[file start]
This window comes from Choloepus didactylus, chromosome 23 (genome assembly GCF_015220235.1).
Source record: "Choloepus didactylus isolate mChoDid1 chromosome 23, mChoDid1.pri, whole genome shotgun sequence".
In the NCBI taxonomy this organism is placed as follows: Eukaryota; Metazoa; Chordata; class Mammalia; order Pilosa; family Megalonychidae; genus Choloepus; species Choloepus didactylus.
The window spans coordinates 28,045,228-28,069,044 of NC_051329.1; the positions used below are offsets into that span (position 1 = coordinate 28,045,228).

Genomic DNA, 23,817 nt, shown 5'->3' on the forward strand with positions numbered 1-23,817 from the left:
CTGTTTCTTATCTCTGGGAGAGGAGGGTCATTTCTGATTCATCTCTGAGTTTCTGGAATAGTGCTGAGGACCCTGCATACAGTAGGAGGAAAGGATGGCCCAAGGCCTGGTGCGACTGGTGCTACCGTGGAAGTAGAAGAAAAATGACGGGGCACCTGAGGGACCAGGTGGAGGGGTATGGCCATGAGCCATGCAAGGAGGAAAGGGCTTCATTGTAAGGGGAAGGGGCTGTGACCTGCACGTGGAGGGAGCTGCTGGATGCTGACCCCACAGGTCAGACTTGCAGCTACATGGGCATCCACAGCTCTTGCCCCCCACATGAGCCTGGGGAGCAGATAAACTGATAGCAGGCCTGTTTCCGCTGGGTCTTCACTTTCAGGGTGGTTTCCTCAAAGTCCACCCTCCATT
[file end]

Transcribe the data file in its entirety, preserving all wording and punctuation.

This window comes from Choloepus didactylus, chromosome 23 (genome assembly GCF_015220235.1).
Source record: "Choloepus didactylus isolate mChoDid1 chromosome 23, mChoDid1.pri, whole genome shotgun sequence".
In the NCBI taxonomy this organism is placed as follows: Eukaryota; Metazoa; Chordata; class Mammalia; order Pilosa; family Megalonychidae; genus Choloepus; species Choloepus didactylus.
The window spans coordinates 28,045,228-28,069,044 of NC_051329.1; the positions used below are offsets into that span (position 1 = coordinate 28,045,228).

Genomic DNA, 23,817 nt, shown 5'->3' on the forward strand with positions numbered 1-23,817 from the left:
CTGTTTCTTATCTCTGGGAGAGGAGGGTCATTTCTGATTCATCTCTGAGTTTCTGGAATAGTGCTGAGGACCCTGCATACAGTAGGAGGAAAGGATGGCCCAAGGCCTGGTGCGACTGGTGCTACCGTGGAAGTAGAAGAAAAATGACGGGGCACCTGAGGGACCAGGTGGAGGGGTATGGCCATGAGCCATGCAAGGAGGAAAGGGCTTCATTGTAAGGGGAAGGGGCTGTGACCTGCACGTGGAGGGAGCTGCTGGATGCTGACCCCACAGGTCAGACTTGCAGCTACATGGGCATCCACAGCTCTTGCCCCCCACATGAGCCTGGGGAGCAGATAAACTGATAGCAGGCCTGTTTCCGCTGGGTCTTCACTTTCAGGGTGGTTTCCTCAAAGTCCACCCTCCATT